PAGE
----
Protecting Elders From Cybercrime

August 3, 2021

Believe it or not, our older generation is not the most victimized age group by scammers. That title belongs to the younger generation ages 20-29, according to recent studies. Although reported fraud may have been less for the older generation, the overall monetary loss from scams is typically much higher. Help these individuals like they’ve helped you by sharing cybersecurity tips and scams to watch out for.

Romance Scams – Many seniors turn to dating sites or apps to find companionship. Although many legitimate connections can be found, there are possibilities of catfishing with the attempts to defraud money or sensitive information from your older loved ones.

Tip! If your older relative is looking for a connection, help guide them on safe platforms to use and how to avoid falling for a catfish.

Phone Scams – Typically, the most common way seniors are targeted is through phone scams. Common tricks include technology support scams, fake trips or lottery scams, or pretending to be a grandchild or loved one in need of money for an emergency.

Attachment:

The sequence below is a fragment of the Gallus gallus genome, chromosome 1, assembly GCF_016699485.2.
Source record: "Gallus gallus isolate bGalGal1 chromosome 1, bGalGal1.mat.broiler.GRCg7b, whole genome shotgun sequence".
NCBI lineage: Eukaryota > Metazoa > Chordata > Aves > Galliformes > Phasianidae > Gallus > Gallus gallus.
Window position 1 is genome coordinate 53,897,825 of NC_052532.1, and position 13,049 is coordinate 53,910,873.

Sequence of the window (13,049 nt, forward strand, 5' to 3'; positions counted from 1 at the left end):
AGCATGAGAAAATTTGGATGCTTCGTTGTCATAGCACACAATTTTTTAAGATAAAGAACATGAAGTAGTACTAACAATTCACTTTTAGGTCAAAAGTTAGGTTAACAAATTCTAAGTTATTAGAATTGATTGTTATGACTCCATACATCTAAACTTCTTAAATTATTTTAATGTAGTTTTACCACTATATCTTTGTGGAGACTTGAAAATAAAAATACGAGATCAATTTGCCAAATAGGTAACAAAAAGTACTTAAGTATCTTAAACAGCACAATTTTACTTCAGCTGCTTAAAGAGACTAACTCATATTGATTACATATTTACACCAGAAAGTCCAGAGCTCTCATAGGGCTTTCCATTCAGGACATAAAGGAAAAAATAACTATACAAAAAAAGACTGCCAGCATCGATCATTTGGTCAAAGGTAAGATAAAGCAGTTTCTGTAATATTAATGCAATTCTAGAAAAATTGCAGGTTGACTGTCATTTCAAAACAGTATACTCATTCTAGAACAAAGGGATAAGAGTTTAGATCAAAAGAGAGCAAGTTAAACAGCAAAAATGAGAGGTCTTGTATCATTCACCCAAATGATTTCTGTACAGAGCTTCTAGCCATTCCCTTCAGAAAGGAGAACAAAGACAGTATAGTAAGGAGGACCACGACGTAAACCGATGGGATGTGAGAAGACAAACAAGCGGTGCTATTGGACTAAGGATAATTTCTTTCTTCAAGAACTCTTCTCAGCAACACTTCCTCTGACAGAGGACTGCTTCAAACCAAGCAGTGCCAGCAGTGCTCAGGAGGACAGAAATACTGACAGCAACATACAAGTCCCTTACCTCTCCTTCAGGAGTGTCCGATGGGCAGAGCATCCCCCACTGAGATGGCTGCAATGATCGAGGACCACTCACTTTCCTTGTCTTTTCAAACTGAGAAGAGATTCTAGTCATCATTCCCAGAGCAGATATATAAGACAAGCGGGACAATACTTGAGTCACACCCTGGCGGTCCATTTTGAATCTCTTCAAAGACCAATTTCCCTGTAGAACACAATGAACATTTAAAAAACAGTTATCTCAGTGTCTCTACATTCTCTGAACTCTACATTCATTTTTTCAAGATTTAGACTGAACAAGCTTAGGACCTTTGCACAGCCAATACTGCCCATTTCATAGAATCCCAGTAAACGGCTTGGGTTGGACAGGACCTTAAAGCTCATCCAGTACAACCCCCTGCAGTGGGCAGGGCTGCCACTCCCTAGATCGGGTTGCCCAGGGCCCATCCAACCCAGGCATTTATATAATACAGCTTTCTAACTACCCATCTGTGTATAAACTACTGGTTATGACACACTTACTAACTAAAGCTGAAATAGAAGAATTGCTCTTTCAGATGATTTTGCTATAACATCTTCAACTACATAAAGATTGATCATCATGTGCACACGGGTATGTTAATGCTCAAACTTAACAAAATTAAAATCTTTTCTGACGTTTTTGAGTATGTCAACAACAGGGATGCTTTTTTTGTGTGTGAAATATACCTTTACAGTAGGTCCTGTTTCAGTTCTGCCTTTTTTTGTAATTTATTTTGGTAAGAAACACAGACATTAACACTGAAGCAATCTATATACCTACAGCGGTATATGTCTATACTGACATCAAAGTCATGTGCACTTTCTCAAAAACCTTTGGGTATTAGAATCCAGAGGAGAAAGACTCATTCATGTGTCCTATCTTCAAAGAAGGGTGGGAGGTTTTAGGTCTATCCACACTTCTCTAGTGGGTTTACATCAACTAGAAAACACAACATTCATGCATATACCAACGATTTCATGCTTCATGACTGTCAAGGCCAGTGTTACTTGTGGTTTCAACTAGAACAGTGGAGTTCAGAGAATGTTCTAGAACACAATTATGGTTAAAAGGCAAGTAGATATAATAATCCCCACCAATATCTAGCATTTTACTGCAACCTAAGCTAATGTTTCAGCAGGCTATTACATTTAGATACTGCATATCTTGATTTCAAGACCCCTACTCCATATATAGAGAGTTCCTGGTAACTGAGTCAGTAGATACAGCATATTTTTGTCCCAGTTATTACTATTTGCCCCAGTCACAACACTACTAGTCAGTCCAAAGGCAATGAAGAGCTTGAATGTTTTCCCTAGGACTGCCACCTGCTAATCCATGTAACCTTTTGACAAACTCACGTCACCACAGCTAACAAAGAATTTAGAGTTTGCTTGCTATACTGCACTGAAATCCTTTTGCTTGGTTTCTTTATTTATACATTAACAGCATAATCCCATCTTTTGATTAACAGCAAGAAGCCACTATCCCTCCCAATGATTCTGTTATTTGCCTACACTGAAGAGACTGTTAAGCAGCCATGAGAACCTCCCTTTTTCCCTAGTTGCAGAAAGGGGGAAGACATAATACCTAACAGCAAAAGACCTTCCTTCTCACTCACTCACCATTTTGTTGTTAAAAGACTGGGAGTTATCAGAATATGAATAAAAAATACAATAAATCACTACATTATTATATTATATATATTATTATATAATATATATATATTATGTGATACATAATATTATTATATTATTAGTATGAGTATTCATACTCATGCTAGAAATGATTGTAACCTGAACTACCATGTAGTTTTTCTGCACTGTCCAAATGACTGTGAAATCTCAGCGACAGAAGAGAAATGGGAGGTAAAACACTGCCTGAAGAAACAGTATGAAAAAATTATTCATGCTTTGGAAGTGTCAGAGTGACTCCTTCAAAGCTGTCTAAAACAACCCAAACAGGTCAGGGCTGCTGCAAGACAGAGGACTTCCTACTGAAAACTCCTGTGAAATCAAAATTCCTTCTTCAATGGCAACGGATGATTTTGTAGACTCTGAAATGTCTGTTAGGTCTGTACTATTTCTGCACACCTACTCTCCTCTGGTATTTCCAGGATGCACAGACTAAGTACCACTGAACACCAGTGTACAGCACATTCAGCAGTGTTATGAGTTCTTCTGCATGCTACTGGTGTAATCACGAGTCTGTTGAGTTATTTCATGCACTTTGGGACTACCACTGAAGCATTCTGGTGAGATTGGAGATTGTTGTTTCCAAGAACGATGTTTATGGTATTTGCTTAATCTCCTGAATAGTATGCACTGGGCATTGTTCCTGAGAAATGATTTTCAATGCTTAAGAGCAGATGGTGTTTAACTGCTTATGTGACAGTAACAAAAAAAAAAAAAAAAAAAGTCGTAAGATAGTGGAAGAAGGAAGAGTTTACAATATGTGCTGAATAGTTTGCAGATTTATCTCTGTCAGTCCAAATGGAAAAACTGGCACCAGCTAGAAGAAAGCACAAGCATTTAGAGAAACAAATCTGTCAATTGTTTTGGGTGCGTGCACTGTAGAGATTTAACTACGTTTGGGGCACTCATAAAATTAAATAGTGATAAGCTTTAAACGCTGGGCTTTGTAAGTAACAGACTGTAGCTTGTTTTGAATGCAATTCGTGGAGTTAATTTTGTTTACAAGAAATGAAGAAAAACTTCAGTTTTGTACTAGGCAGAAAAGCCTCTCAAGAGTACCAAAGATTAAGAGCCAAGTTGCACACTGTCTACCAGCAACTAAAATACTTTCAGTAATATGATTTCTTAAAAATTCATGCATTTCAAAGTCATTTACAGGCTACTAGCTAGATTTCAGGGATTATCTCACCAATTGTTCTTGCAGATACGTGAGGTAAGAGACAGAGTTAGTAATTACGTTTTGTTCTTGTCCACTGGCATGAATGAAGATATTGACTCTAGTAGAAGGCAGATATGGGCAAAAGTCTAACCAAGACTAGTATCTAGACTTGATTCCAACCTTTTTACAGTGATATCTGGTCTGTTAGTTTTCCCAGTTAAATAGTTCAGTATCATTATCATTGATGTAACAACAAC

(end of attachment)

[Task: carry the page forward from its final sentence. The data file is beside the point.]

Tip! – Tell them to watch for threats, impersonations, and offers that seem too good to be true on any call they didn’t originate.

Online Shopping – Purchasing goods or services online can be a risk for anyone, especially those with less experience and knowledge about the dangers of online shopping.

Tip! – Inform your elders about risky websites and how to identify sites that are not secure.

Poor Password Controls – Seniors may not have as many accounts as we do, but most have at least one. Without strong password controls, any information within the account is vulnerable to exposure.

Tip! – Teach them about creating strong passwords and not to re-use those passwords on other accounts. Consider purchasing them a password manager tool where they only need to remember one master password.

Charity Scams – Scammers often pose as reps from charities asking for donations. Watch for unusual payment requests such as wire transfers, cash, cryptocurrency, or gift cards.

Tip! – If they wish to donate, use reputable charities and consider donating directly on the charity’s web page.

Yes, it may be hard to stop these scams and educate our loved ones at a late age, but there is help nearby. Alpine Communications offers Tech Home, a fully-automated and managed anti-malware solution with a password manager, and online backup.   For safeguarding against phone scammers, we recommend Caller ID, Voicemail, Telemarketer Call Screening, and registering your home phone and cell phone number on the National Do Not Call Registry. Also, when in doubt, contact Alpine at 563-245-4000 and ask one of our representatives for information.

Source: PII Protect August 2021 Security Newsletter

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